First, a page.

Chill the cake as long as you want....I often do at least 2- 3 hours....sometimes overnight.....then invert onto your cake board and peel off the freezer paper.....if any tiny bubbles remain, fill them with tiny dabs of icing and smooth quickly with an angled spatula.

I know this may sound like a lot of work, but really it is not at all....I can do a entire 3 tier cake in about 30-45 minutes....in between the chill times you can work on another project!
post #21 of 81
Thanks for sharing I can't wait to try this for a buttercream cake. Do you really think it's necessary to be so precise if the cake is going to be covered in fondant? Just wondering.
post #22 of 81
Quote:
Originally Posted by CalhounsCakery

Quote:
Originally Posted by HappyCake10609

Great Tutorial! I haven't used this technique yet, despite my curiosity... but I think I will give it a try after seeing a video demonstration!

Can I ask what buttercream recipe you use? When I don't use SMBC, my ABC is shortening based... although I might still try it, but chill the cake in the freezer (I've heard it works that way)...

Thank you so much for sharing icon_smile.gif



I've taken my shortning based crusting buttercream, and just replaced the shortning with butter. Works great, and the taste is phenomenal!



Do you think it would still hold up well to high temps? I'm doing a cake for an outdoor wedding later this summer. I really only use ABC rather than SMBC because of the summer heat. I do prefer the taste of butter based frostings though...
post #23 of 81
Quote:
Originally Posted by Cookie4

Thanks for sharing I can't wait to try this for a buttercream cake. Do you really think it's necessary to be so precise if the cake is going to be covered in fondant? Just wondering.



In my experience, if I don't have my buttercream perfectly smooth, any imperfections show through on the fondant layer. I think this method would be great for getting a nice crisp edge at the top of the cake icon_smile.gif
post #24 of 81
Quote:
Originally Posted by Cookie4

Thanks for sharing I can't wait to try this for a buttercream cake. Do you really think it's necessary to be so precise if the cake is going to be covered in fondant? Just wondering.

I do 95% buttercream cakes.....I'd don't use this for fondant covered cakes myself.
post #25 of 81
Thread Starter 
Quote:
Originally Posted by HappyCake10609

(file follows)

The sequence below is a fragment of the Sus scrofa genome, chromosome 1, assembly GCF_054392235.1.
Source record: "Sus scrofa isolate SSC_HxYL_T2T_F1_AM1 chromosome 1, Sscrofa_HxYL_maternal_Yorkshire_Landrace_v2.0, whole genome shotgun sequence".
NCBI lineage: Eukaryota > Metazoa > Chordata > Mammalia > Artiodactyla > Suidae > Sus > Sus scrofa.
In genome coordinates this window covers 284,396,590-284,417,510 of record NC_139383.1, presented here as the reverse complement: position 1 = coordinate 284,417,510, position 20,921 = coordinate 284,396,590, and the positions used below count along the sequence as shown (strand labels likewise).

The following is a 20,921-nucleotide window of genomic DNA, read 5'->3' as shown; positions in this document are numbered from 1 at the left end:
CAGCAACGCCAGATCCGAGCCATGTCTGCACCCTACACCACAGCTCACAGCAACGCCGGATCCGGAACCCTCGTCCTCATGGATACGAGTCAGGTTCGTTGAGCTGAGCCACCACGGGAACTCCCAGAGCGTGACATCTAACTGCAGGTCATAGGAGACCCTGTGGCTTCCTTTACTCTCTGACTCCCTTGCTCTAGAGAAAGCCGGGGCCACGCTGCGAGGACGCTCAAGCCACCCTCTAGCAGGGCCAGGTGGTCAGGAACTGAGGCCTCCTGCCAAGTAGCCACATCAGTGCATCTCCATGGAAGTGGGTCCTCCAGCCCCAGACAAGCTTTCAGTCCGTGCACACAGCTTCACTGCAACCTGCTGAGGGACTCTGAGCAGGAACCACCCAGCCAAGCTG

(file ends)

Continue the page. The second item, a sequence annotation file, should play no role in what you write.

Quote:
Originally Posted by Cookie4

Thanks for sharing I can't wait to try this for a buttercream cake. Do you really think it's necessary to be so precise if the cake is going to be covered in fondant? Just wondering.



In my experience, if I don't have my buttercream perfectly smooth, any imperfections show through on the fondant layer. I think this method would be great for getting a nice crisp edge at the top of the cake icon_smile.gif



I agree! Especially when you roll your fondant nice and thin, every imperfection shows through! - and this way, it's super fast for me to get a "perfect" base for my fondant.

Also, this technique works AMAZING with ganache!! I use ganache 75% of the time for crumb coats and it provides such a beautiful shell for my fondant. I guess it's personal preference how you want your fondant to look...I just LOVE to see super sharp corners! icon_wink.gif
post #26 of 81
THANK YOU! This is awesome!!
post #27 of 81
I think you did a wonderful job, especially considering this was your first video! Your blog looks awesome, as well.
post #28 of 81
How does this technique work on larger cakes.... like 14" or 15"? It seems like the larger sizes would be much more difficult to flip over.
post #29 of 81
Your tutorial is fantastic. Thank you so much for taking the time to make it and most of all, thank you for sharing it! I am not the best at applying buttercream, but with this technique, I might just have half a chance.
post #30 of 81
Thank you for making a video about this. I heard it explained & also seen stills of different pics...but to see it from start to finish really helps. Thanks again
Even a fool, when he holdeth his peace, is counted wise: and he that shutteth his lips is esteemed a man of understanding. Proverbs 17:28
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Even a fool, when he holdeth his peace, is counted wise: and he that shutteth his lips is esteemed a man of understanding. Proverbs 17:28